Tuesday, January 11, 2011

DOE launches own probe into power coop bribery

The Department of Energy has launched its own investigation into the bribery case involving Ilolilo Electric Cooperative III (Ileco III) and the sale of a Panay power plant, the results of which will be given to the Commission on Appointments (CA).

The powerful bicameral commission has been waiting for results of the re-investigation into the bribery case ordered by Energy Secretary Jose Rene Almendras, prompting Iloilo Rep. and CA member Ferjenel Biron to say this would be taken into consideration when the 15th Congress resumes sessions on Jan. 17 in the confirmation hearings on Almendras' appointment.

[Energy Secretary Jose Rene] Almendras said in a statement Tuesday a panel, composed of Energy undersecretaries Loreta Ayson, Jay Layug, and Josefina Patricia Asirit, was already evaluating reports crafted by the National Electrification Administration (NEA) and Power Sector Assets and Liabilities Management Corp. (PSALM) on the bribery case and the power plant that was supposedly sold under anomalous conditions.

"Let me reiterate these two issues occurred prior to my assumption to office. However, I have taken steps to re-investigate the matters," Almendras said.

Measures have been taken to ensure a comprehensive review of the 146-megawatt Panay power plant, the energy secretary said.

PSALM awarded the contract to Salcon Power Corp. — now SPC Power Corp.

Biron said the transaction was allegedly “anomalous and fraudulent" as the power plant was sold for $5 million when the National Power Corp. gave it a $30-million valuation.

According to a report by national daily Manila Standard Today, Almendras' confirmation as energy secretary “hangs in the balance following the continuing objections of Senate President Juan Ponce Enrile and Senator Sergio OsmeƱa III."

The newspaper was citing Biron as its source who said he questioned how Almendras handled a “’fraudulent’ power plant-related issue that spared a Liberal [Party] governor and instead penalized a governor from the opposition Lakas-Kampi-CMD."

Almendras, who was then NEA chairman, approved a report declaring the power deal between Ileco III and Artech Power Corp. as tainted by graft and the recommendation that the contract be voided.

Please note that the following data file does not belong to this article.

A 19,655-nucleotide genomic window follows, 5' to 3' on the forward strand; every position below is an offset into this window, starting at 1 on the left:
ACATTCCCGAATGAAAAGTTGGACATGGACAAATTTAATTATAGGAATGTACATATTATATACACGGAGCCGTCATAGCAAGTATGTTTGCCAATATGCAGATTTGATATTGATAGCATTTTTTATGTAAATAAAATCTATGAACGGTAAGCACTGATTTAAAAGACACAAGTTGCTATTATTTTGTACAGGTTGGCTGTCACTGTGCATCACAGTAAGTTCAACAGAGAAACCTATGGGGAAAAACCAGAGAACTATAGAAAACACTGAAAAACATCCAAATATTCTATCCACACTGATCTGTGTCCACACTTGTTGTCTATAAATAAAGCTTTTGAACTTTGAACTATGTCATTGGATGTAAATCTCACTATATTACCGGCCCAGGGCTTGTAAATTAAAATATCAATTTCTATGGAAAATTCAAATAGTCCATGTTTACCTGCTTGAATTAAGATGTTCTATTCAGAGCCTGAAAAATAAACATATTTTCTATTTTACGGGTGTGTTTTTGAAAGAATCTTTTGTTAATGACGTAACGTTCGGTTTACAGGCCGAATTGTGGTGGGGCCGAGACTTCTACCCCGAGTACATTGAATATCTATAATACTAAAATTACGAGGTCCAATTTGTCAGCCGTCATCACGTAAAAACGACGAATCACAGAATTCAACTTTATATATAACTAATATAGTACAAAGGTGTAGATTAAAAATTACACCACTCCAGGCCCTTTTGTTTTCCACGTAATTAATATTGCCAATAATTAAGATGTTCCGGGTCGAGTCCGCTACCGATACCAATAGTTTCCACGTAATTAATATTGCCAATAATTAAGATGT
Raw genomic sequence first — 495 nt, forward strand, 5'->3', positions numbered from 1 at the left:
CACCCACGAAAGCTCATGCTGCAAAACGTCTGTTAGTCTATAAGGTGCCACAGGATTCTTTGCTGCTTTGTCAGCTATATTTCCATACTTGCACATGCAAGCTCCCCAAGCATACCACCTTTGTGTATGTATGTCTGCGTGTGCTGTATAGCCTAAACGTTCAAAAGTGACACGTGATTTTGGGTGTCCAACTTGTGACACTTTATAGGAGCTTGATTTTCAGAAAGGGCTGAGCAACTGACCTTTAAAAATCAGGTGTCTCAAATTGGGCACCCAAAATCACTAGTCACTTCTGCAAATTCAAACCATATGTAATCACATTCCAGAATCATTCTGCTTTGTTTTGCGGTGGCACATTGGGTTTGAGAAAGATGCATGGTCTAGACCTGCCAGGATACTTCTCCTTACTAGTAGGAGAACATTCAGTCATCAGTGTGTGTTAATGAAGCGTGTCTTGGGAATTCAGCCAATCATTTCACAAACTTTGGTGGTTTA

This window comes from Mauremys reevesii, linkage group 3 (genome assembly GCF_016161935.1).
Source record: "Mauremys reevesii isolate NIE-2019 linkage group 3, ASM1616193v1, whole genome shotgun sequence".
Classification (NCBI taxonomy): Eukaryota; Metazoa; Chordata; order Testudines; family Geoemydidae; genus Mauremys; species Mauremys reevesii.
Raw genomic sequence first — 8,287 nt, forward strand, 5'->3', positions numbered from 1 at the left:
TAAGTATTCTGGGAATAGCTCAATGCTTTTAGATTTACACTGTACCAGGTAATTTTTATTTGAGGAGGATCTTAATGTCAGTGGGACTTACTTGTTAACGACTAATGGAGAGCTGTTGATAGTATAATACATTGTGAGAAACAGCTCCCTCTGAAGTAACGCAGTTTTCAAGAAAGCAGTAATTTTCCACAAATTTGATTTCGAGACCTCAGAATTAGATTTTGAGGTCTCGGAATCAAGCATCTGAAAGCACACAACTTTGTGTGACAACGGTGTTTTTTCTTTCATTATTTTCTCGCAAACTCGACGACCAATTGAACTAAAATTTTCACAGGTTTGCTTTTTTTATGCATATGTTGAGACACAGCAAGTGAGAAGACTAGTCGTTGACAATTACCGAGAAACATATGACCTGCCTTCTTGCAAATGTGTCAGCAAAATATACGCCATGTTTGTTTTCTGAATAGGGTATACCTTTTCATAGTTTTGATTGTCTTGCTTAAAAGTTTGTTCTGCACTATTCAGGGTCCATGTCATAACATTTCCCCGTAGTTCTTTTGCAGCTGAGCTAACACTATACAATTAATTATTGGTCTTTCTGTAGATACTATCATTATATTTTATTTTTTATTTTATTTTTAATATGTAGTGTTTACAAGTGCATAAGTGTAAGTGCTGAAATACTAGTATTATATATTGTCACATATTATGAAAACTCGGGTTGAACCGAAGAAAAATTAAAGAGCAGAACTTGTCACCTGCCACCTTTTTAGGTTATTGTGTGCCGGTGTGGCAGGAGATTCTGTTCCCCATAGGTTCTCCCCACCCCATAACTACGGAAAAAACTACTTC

The then NEA chairman also approved recommendations to fire retired Judge Mateo Baldoza, the Ileco III president who had admitted accepting P150,000 in bribes from then Gov. Neil Tupas Sr. in relation to the power agreement, be fired.

“My office has received the required reports from the concerned agencies within the period I prescribed. Currently, my office is preparing the transmittal of these reports for submission to the Commission on Appointments when it reconvenes," Almendras said.

The investigating panel is also set to submit a copy of the report to members of Congress as part of the documentary requirements for the confirmation of Almendras by the [bicameral] Commission on Appointments.

Almendras said the bribery case went through the process as prescribed in the "New Administrative Rules of Procedures of the NEA and its Administrative Committee (NEA Rules)" approved by the NEA Board on October 28, 2005.

"In this case, the incident arose on April 21, 2009 and the entire process as outlined in the NEA Rules commenced on May 29, 2009. My role was limited to the confirmation of the findings as submitted before the NEA Board," Almendras said.

Almendras said the NEA Board was not in a position to pass judgment on individuals not under its jurisdiction, with its authority being limited to NEA registered electric cooperatives and its employees. Thus, only Ileco III and its officials were sanctioned. — MRT/VS, GMANews.TV

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